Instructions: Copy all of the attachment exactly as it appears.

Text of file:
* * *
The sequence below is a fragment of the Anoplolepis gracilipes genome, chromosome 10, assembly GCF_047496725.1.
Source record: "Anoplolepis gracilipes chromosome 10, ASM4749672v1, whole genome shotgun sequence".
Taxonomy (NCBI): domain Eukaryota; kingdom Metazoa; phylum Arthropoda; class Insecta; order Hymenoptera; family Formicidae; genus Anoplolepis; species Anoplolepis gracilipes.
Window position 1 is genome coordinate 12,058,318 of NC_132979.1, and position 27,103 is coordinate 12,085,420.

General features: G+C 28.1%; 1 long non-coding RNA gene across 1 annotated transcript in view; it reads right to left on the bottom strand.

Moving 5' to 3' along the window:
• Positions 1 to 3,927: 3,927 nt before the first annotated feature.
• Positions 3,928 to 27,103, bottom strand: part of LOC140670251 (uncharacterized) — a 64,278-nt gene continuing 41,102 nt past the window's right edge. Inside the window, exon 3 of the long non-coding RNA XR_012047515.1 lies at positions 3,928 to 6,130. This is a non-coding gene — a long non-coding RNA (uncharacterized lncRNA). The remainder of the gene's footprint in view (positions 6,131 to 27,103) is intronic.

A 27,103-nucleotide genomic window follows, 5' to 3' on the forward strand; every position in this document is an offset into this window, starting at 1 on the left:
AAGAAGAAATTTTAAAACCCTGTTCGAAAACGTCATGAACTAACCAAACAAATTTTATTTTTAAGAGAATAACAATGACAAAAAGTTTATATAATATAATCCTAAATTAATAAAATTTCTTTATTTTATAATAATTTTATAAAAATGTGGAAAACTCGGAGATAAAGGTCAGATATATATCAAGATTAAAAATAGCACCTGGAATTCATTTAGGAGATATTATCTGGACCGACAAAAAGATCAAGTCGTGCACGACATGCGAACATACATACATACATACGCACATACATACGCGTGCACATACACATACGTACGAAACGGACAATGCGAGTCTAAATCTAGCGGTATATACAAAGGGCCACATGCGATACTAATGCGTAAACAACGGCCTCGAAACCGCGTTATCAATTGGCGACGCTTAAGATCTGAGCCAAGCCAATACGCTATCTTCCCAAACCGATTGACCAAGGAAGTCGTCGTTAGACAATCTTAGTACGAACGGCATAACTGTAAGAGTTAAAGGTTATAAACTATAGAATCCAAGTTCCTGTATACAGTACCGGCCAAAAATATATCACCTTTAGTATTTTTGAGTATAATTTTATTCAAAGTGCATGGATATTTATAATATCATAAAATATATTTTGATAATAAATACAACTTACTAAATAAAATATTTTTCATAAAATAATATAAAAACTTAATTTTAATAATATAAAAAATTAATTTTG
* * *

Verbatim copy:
The sequence below is a fragment of the Anoplolepis gracilipes genome, chromosome 10, assembly GCF_047496725.1.
Source record: "Anoplolepis gracilipes chromosome 10, ASM4749672v1, whole genome shotgun sequence".
Taxonomy (NCBI): domain Eukaryota; kingdom Metazoa; phylum Arthropoda; class Insecta; order Hymenoptera; family Formicidae; genus Anoplolepis; species Anoplolepis gracilipes.
Window position 1 is genome coordinate 12,058,318 of NC_132979.1, and position 27,103 is coordinate 12,085,420.

General features: G+C 28.1%; 1 long non-coding RNA gene across 1 annotated transcript in view; it reads right to left on the bottom strand.

Moving 5' to 3' along the window:
• Positions 1 to 3,927: 3,927 nt before the first annotated feature.
• Positions 3,928 to 27,103, bottom strand: part of LOC140670251 (uncharacterized) — a 64,278-nt gene continuing 41,102 nt past the window's right edge. Inside the window, exon 3 of the long non-coding RNA XR_012047515.1 lies at positions 3,928 to 6,130. This is a non-coding gene — a long non-coding RNA (uncharacterized lncRNA). The remainder of the gene's footprint in view (positions 6,131 to 27,103) is intronic.

A 27,103-nucleotide genomic window follows, 5' to 3' on the forward strand; every position in this document is an offset into this window, starting at 1 on the left:
AAGAAGAAATTTTAAAACCCTGTTCGAAAACGTCATGAACTAACCAAACAAATTTTATTTTTAAGAGAATAACAATGACAAAAAGTTTATATAATATAATCCTAAATTAATAAAATTTCTTTATTTTATAATAATTTTATAAAAATGTGGAAAACTCGGAGATAAAGGTCAGATATATATCAAGATTAAAAATAGCACCTGGAATTCATTTAGGAGATATTATCTGGACCGACAAAAAGATCAAGTCGTGCACGACATGCGAACATACATACATACATACGCACATACATACGCGTGCACATACACATACGTACGAAACGGACAATGCGAGTCTAAATCTAGCGGTATATACAAAGGGCCACATGCGATACTAATGCGTAAACAACGGCCTCGAAACCGCGTTATCAATTGGCGACGCTTAAGATCTGAGCCAAGCCAATACGCTATCTTCCCAAACCGATTGACCAAGGAAGTCGTCGTTAGACAATCTTAGTACGAACGGCATAACTGTAAGAGTTAAAGGTTATAAACTATAGAATCCAAGTTCCTGTATACAGTACCGGCCAAAAATATATCACCTTTAGTATTTTTGAGTATAATTTTATTCAAAGTGCATGGATATTTATAATATCATAAAATATATTTTGATAATAAATACAACTTACTAAATAAAATATTTTTCATAAAATAATATAAAAACTTAATTTTAATAATATAAAAAATTAATTTTG